Patently-O Bits and Bytes No. 317

  • Learning International IP: A relatively new patent-attorney asks the following question: “I find myself very unfamiliar with foreign patent practice. Could you recommend a book/other resource that discusses the intricacies of patent prosecution in foreign countries from the point-of-view of a US patent practitioner?” Suggestions?
  • Learning by Watching: Professor Beckerman-Rodau is spearheading an IP Podcast series available for free from Suffolk Law. [LINK]
  • Learning IP Theory: Three fairly new books recently arrived in the mail. All would be considered left leaning.

9 thoughts on “Patently-O Bits and Bytes No. 317

  1. 8

    OT via 12:01 Tuesday:

    link to

    Following the Final Rejection, the Applicants interviewed the Examiner. The substance of that interview, as summarized by the Examiner:
    “The rejections under 101, 112, and 103 were discussed.”

    And then Allowance.

    Evidently, “reformatting data” is sufficiently tranformative to satisfy Bilski, at least in one Examiner’s mind.

    I’m really hoping that the Supremes smack this nonsense down for good.

  2. 7

    I second the suggestion from Paul Cole. The book has a value way beyond its modest price. The mid-Atlantic aim is useful because, when it comes to gaining an inkling how the ROW does patent law, once a US practitioner has got as far as the UK then all the rest of the world isn’t a million miles away.

    Harmonised European patent law is half English. The other half is German. Germany it was, who set up the Japanese Patent Office a hundred years ago and Germany it was who, much more recently, set up the Chinese Patent Office.

  3. 5

    Try “Fundamentals of Patent Drafting” published by the Chartered institute of Patent Attorneys in London, England. Details can be downloaded from:

    link to

    The cost is GB £25 + £10 for postage and packing, which is inexpensive for a legal textbook. The main emphasis is on drafting because problems introduced at the drafting stage can be difficult to overcome, but there is discussion of the technical problem test as applied by the EPO. The book aims to take a mid-Atlantic view and there is discussion of relevant cases in the US, in the UK courts and before the EPO Appeal Boards.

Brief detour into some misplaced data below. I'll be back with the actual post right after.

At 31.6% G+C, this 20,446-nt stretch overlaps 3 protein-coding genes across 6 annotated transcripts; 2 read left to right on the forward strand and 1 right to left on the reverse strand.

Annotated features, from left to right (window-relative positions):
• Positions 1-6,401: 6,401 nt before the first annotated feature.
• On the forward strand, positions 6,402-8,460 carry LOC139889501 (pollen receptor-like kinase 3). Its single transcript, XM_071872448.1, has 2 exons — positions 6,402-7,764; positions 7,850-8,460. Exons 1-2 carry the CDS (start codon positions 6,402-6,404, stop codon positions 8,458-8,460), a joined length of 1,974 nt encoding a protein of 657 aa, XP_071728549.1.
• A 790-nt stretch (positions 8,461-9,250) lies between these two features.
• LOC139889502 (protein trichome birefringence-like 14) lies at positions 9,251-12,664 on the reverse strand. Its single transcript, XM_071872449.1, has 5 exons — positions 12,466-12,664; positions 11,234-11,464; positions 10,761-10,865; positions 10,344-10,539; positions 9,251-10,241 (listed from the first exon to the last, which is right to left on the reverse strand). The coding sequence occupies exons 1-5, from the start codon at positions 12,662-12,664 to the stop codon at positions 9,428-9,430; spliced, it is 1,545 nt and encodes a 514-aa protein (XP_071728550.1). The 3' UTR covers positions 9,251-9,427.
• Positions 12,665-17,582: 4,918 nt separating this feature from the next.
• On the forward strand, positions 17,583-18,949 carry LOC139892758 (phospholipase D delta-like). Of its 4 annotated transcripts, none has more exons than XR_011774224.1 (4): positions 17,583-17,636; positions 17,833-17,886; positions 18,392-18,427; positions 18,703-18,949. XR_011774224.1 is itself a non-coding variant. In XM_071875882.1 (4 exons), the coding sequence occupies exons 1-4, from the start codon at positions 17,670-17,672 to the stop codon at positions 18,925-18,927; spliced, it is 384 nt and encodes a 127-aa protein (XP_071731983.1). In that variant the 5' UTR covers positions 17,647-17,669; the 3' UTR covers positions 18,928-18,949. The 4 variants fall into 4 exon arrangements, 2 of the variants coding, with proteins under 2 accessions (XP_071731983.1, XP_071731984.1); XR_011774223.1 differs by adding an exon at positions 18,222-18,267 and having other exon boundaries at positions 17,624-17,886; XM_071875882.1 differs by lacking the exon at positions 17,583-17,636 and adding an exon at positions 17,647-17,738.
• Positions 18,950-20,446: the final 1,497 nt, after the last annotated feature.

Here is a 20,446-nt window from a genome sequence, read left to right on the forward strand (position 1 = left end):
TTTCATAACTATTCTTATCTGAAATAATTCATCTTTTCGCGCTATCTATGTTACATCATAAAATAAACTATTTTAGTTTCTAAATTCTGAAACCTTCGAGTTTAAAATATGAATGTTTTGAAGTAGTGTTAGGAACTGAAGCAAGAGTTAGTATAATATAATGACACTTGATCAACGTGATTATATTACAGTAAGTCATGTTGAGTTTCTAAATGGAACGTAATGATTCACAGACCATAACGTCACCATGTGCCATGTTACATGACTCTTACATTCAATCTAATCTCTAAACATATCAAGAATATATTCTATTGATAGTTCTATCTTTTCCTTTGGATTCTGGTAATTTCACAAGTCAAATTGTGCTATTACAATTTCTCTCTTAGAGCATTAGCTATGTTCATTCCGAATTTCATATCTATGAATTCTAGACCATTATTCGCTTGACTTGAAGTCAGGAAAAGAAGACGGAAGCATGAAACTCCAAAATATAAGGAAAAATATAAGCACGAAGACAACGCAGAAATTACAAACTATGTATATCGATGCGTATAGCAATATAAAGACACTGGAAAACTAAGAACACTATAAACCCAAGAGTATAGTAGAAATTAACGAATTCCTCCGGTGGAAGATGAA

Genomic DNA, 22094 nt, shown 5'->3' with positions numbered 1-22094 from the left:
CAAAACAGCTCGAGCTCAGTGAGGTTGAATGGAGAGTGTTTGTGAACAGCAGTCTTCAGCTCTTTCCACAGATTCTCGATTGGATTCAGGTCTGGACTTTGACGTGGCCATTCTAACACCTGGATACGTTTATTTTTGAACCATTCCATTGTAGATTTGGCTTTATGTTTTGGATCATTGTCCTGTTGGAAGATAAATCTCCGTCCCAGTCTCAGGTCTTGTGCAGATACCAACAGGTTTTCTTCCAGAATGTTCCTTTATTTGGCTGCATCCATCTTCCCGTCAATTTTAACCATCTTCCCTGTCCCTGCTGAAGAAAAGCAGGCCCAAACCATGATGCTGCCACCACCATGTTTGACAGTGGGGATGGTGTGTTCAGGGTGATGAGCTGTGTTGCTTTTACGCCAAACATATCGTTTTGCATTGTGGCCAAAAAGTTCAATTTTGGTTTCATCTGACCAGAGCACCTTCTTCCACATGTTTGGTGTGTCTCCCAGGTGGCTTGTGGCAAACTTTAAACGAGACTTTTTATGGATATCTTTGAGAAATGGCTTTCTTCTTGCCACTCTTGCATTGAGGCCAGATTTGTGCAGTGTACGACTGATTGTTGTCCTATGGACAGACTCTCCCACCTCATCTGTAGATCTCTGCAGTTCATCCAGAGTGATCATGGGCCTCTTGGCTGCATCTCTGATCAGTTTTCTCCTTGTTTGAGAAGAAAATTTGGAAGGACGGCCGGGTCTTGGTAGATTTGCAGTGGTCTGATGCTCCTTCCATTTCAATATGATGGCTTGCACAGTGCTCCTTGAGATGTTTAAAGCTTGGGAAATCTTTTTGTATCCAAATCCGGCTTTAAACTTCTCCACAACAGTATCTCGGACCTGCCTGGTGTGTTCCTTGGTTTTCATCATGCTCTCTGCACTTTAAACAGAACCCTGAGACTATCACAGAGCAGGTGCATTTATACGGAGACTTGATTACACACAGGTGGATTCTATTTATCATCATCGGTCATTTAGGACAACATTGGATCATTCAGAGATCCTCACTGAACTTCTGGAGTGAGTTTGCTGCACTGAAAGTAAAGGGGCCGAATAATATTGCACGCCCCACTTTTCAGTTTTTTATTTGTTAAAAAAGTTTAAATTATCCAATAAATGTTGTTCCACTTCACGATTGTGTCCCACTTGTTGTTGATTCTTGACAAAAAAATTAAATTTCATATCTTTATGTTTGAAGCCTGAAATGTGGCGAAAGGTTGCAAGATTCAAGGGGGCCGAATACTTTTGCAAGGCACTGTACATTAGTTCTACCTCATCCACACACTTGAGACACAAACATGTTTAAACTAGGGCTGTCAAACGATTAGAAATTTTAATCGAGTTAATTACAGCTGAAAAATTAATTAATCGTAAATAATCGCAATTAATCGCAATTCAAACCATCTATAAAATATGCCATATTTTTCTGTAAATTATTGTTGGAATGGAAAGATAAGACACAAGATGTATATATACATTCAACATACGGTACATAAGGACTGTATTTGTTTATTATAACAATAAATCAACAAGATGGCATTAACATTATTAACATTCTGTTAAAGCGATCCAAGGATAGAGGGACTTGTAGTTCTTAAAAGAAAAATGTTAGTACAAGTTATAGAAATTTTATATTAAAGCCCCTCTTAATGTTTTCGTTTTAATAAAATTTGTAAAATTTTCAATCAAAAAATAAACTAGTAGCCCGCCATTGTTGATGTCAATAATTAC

4. 4

    With re to international IP, while I currently practice in Australia I’m US trained and have used (and continue to use) West’s “Patents Throughout the World”. It’s a 2 volume looseleaf set (so it can be updated) and has information on the patent systems (or lack thereof) of countries and regions from Afghanistan to Zimbabwe.

  5. 2

    Supporting moral rights is left leaning?

    At first blush it may seem that giving the individual additional rights is in line with the pro-property rights approach usually associated with the right. But moral rights generally cannot be assigned. So in that sense moral rights are not really a property right, and in fact they reduce the value and flexibility of the property rights in the work.

    I’ll also add the (very) weak argument that strong moral rights are typically found in European countries, which tend to be significantly to the left of the United States.

    Whether moral rights are a good idea I’m not particularly competent to say as that’s not really my area, but I have no problem with the assertion that moral rights are more likely to be supported by progressives than conservatives.

  6. 1

    Supporting moral rights is left leaning? Maybe I’m not quite the southpaw I always thought I was…

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